6. Regarding your original question I have used both the Inon and Ikelite viewfinders on Ikelite housings. If both are correctly placed in relation to the viewfinder them you will have identical performance. I have attached images of both the 180 and 45 viewfinders from both companies. Look closely and tell me what you see. I have also used the more expensive Nauticam 45 & 180 viewfinders and they are as you would expect better if the placement is proper.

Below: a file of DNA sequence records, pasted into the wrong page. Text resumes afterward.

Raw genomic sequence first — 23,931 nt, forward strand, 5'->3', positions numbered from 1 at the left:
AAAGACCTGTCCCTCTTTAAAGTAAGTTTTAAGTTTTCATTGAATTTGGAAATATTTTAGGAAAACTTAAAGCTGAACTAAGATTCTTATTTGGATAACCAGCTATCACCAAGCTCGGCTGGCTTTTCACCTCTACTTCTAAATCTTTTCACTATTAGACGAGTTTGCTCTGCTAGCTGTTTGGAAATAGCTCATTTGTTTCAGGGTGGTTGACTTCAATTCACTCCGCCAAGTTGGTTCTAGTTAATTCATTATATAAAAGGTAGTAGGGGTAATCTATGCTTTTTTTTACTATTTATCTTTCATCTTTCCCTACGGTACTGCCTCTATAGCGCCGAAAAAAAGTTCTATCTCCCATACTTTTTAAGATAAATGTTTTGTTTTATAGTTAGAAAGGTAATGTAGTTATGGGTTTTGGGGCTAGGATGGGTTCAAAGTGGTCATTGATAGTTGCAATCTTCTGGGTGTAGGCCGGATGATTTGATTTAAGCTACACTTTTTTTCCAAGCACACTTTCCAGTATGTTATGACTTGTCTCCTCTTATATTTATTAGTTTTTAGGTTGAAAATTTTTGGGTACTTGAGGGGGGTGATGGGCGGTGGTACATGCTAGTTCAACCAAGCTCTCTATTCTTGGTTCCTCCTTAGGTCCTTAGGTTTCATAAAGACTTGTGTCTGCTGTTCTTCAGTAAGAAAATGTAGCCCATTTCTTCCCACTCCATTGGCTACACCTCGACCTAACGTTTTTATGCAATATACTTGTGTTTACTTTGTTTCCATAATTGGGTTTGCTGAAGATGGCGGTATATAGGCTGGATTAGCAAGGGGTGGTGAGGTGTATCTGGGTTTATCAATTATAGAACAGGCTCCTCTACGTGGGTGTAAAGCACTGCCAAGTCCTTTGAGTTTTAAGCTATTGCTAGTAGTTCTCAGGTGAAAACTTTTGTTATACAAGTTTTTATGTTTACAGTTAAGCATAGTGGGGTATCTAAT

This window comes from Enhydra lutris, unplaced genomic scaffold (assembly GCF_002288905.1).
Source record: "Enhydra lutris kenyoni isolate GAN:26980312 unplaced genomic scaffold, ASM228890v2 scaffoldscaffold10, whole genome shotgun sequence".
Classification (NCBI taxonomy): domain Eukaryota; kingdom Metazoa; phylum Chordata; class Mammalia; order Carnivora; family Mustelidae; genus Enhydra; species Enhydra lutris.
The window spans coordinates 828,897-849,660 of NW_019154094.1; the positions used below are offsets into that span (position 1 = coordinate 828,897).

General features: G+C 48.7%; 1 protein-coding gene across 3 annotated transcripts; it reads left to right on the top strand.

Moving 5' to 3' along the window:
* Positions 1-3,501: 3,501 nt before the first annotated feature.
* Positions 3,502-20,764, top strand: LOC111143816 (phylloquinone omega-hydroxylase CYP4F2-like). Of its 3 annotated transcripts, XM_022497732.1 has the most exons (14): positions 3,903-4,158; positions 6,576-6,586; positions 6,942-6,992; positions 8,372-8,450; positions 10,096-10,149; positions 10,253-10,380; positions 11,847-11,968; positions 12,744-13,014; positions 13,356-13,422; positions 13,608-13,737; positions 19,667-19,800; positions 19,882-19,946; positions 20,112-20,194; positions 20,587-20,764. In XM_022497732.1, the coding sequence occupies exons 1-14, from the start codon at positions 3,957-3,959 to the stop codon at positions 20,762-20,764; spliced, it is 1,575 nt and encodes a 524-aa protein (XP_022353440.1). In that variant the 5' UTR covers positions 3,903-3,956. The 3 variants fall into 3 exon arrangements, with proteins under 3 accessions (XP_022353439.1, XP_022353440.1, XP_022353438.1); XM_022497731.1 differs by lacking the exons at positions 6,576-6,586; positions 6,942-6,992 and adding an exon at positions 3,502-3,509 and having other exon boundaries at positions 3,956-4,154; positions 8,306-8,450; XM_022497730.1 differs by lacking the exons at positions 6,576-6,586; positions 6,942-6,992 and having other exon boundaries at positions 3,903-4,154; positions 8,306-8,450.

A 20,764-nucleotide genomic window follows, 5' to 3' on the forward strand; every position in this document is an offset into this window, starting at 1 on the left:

7. I can understand the concern of many regarding the CIPA sales figures but the topic I thought was digital camera stagnation. Cellphones and action cameras are digital cameras and I would suggest that you goggle sale figures for both from 2010 to present. You can also go to the same site statista.com listed by 121 and you will find sales are robust to say the least. The same is true for U/W equipment to support phones/action cams. We are seeing a shift in the entire camera market described by me as growing pains. To exclude tphones and action cams from the discussion seems short sighted. I would guess that if you want to talk about underwater photo/video world wide phones and action cams have the lions share of the market. To assume that these cameras are all being used by amatures for FB, Insta and youtube would be a bit short sighted also. Action cams like GoPro's are being used extensively by professional film makers for the likes of BBC and Nat Geo to name just two. A good deal of the footage for programs like Shark Week is shot with action cams. I know dozens of top notch photographers who have never used a film camera in their lives and I am sure 1000's of cell phone and action cam shooters have never used a DSLR. These facts do not prevent them from being artistic and talented photographers both above and underwater. The cream is always going to rise to the top regardless of the equipment they use. If you think camera manufactures are set in their ways think about the underwater equipment industry prior to Nauticam. In ten years Nauticam has reached the top and it has forced other manufactures to step-up their game or be left behind. Sony has pretty much done the same thing in the camera/mirrorless camera industry. One of the reasons Sony has succeeded so quickly is that they have spent more time listening to their base both Pro and amateur than other manufactures (with the exception of menus LOL). Last regarding Olympus, I think most would have expected to see Pentax and Hasselblad exit first. So as a guy who is still seeing the glass half full remember that Sony started out by buying up the departed Minolta turning it into a contender. Perhaps the same may happen with Olympus. I continue to have a positive outlook for U/W photography, Wetpixel and uwpmag.com (full disclosure I am Senior Reviewer at uwp). Without a stable market we won't be around because our advertisers won't be around.